Nick Carr on reading disorders

The latest in the ongoing saga:

Rough Type: Nicholas Carr’s Blog: Gains and losses

I’ve just powered through 14-odd latest posts on Rough Type (I got a bit behind) and am quite surprised by the identification of what Nick Carr would consider a growing trend – people used to the hypertext, short-burst narrative form of information on the internet are reporting they can’t read longer narrative works.  They find themselves edgy, unable to concentrate after a few pages.

Is this something that is quite common? Or is it perhaps something that a small subset of people are experiencing, a subset who also happen to be fans of Nick Carr’s blog? (Of which I myself have been in two minds about for some time).

I know i’ve personally never noticed this as a problem.  There are periods when I don’t read, but they are due mainly to a lack of time rather than a lack of ability.  This past weekend I read two fiction books and a novella.  Admittedly the two books were short compared to what I usually read (3-4 hundred pages) and weren’t huge idea novels that made me think a great deal, just entertainment.  I paid for that with the Novella however which was Animal Farm, by George Orwell – a thought provoking novel for anyone who has considered moral philosophy in conjunction with governance, or just governments and history in general.

The point is, I read these books over the course of hours, curled in a chair (or at a table), utterly engrossed without feeling the need to rush to check my email, my rss feeds, the daily webcomics or any of a thousand other things I do whilst at a computer terminal during the day.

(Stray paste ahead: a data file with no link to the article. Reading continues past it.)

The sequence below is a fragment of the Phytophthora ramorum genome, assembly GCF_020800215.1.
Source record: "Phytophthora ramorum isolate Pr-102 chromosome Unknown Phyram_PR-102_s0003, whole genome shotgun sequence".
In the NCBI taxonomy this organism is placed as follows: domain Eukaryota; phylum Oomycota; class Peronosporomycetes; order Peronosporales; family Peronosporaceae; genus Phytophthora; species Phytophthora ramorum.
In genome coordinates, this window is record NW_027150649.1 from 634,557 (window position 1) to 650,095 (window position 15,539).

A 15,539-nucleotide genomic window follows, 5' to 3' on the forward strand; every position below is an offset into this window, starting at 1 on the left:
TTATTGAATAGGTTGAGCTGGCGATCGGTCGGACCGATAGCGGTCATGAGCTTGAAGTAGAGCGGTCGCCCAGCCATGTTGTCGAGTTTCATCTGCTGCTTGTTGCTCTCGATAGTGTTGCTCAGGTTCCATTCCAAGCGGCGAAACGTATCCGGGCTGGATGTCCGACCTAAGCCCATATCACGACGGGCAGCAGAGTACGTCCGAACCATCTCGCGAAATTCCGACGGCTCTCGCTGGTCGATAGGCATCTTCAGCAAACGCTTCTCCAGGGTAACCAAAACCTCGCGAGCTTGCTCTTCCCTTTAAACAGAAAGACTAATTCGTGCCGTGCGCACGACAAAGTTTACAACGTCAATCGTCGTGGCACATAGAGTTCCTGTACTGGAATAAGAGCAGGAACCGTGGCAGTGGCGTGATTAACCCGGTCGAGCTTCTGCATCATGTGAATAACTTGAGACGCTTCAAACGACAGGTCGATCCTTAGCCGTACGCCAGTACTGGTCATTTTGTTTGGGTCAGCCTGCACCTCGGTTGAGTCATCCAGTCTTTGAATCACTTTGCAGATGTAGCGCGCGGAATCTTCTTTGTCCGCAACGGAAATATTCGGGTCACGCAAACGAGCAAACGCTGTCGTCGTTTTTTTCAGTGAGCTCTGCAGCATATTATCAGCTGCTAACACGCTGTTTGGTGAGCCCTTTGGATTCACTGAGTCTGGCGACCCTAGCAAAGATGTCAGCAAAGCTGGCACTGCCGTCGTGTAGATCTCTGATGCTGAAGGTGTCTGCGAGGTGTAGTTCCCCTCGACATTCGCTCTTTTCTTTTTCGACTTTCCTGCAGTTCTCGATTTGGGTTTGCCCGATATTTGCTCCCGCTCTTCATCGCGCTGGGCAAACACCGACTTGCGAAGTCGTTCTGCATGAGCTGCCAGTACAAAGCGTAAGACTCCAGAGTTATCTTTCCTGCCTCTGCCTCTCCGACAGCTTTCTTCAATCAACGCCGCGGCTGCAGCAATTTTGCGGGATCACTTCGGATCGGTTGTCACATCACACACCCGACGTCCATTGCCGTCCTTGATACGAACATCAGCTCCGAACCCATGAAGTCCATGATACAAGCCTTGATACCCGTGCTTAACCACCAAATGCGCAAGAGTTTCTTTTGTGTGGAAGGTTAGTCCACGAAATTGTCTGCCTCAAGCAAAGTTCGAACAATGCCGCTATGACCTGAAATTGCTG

In fact, as I become more and more engrossed in the information culture, I find it easier and easier to unplug. Now more than ever there is something incredibly satisfying about a static novel, whether it be on the screen of my pda, or one of the hundreds of hard and paperbacks that I am slowly filling my house with, much to my wife’s continued irritation.

To me, this “reading attention deficit disorder” reeks of throwing blame for poor attention and self-control at our culture once again.  Another example of the blame culture that is infesting our globe. 

If you can’t read it’s because you’ve let yourself lose the ability, not because someone or thing stole it.  Get some willpower and take it back.  Take some responsibility for your own life and condition for a change.

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